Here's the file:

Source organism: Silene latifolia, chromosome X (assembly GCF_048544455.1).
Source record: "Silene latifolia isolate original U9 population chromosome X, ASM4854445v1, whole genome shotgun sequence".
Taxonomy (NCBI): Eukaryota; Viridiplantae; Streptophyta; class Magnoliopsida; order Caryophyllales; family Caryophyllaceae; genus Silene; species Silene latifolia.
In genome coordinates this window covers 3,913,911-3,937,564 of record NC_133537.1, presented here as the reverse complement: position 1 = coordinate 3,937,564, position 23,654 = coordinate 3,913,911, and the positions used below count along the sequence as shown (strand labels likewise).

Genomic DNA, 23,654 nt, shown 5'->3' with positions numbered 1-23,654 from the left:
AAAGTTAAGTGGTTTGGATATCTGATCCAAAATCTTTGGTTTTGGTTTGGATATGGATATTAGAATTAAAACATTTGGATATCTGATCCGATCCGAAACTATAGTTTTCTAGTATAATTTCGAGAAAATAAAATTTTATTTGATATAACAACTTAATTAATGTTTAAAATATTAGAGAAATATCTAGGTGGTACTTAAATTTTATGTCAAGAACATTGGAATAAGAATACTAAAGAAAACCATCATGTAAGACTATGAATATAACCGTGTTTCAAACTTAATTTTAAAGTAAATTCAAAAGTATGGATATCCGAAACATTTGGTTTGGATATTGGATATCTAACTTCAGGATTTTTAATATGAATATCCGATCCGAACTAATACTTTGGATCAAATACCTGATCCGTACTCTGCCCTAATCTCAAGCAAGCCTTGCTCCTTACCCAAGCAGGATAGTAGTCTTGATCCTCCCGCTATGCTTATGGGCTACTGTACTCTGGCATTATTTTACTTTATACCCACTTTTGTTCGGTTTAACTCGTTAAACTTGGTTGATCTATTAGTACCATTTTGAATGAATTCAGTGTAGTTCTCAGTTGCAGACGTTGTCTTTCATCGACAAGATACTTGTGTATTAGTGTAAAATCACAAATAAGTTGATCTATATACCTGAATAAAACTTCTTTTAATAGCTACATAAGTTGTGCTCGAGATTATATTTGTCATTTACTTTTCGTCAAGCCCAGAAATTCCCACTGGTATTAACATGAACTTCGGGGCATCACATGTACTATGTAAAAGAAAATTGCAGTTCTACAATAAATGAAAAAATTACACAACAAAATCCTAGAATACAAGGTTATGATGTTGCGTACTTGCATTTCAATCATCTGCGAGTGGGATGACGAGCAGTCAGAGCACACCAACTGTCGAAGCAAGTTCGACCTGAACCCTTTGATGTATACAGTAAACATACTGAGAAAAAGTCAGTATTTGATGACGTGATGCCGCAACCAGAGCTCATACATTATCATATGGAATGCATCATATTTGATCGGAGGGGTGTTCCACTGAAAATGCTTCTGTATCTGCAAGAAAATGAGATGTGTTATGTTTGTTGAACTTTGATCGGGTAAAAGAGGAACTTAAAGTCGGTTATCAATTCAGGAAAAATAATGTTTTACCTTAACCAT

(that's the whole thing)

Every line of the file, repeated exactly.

Source organism: Silene latifolia, chromosome X (assembly GCF_048544455.1).
Source record: "Silene latifolia isolate original U9 population chromosome X, ASM4854445v1, whole genome shotgun sequence".
Taxonomy (NCBI): Eukaryota; Viridiplantae; Streptophyta; class Magnoliopsida; order Caryophyllales; family Caryophyllaceae; genus Silene; species Silene latifolia.
In genome coordinates this window covers 3,913,911-3,937,564 of record NC_133537.1, presented here as the reverse complement: position 1 = coordinate 3,937,564, position 23,654 = coordinate 3,913,911, and the positions used below count along the sequence as shown (strand labels likewise).

Genomic DNA, 23,654 nt, shown 5'->3' with positions numbered 1-23,654 from the left:
AAAGTTAAGTGGTTTGGATATCTGATCCAAAATCTTTGGTTTTGGTTTGGATATGGATATTAGAATTAAAACATTTGGATATCTGATCCGATCCGAAACTATAGTTTTCTAGTATAATTTCGAGAAAATAAAATTTTATTTGATATAACAACTTAATTAATGTTTAAAATATTAGAGAAATATCTAGGTGGTACTTAAATTTTATGTCAAGAACATTGGAATAAGAATACTAAAGAAAACCATCATGTAAGACTATGAATATAACCGTGTTTCAAACTTAATTTTAAAGTAAATTCAAAAGTATGGATATCCGAAACATTTGGTTTGGATATTGGATATCTAACTTCAGGATTTTTAATATGAATATCCGATCCGAACTAATACTTTGGATCAAATACCTGATCCGTACTCTGCCCTAATCTCAAGCAAGCCTTGCTCCTTACCCAAGCAGGATAGTAGTCTTGATCCTCCCGCTATGCTTATGGGCTACTGTACTCTGGCATTATTTTACTTTATACCCACTTTTGTTCGGTTTAACTCGTTAAACTTGGTTGATCTATTAGTACCATTTTGAATGAATTCAGTGTAGTTCTCAGTTGCAGACGTTGTCTTTCATCGACAAGATACTTGTGTATTAGTGTAAAATCACAAATAAGTTGATCTATATACCTGAATAAAACTTCTTTTAATAGCTACATAAGTTGTGCTCGAGATTATATTTGTCATTTACTTTTCGTCAAGCCCAGAAATTCCCACTGGTATTAACATGAACTTCGGGGCATCACATGTACTATGTAAAAGAAAATTGCAGTTCTACAATAAATGAAAAAATTACACAACAAAATCCTAGAATACAAGGTTATGATGTTGCGTACTTGCATTTCAATCATCTGCGAGTGGGATGACGAGCAGTCAGAGCACACCAACTGTCGAAGCAAGTTCGACCTGAACCCTTTGATGTATACAGTAAACATACTGAGAAAAAGTCAGTATTTGATGACGTGATGCCGCAACCAGAGCTCATACATTATCATATGGAATGCATCATATTTGATCGGAGGGGTGTTCCACTGAAAATGCTTCTGTATCTGCAAGAAAATGAGATGTGTTATGTTTGTTGAACTTTGATCGGGTAAAAGAGGAACTTAAAGTCGGTTATCAATTCAGGAAAAATAATGTTTTACCTTAACCAT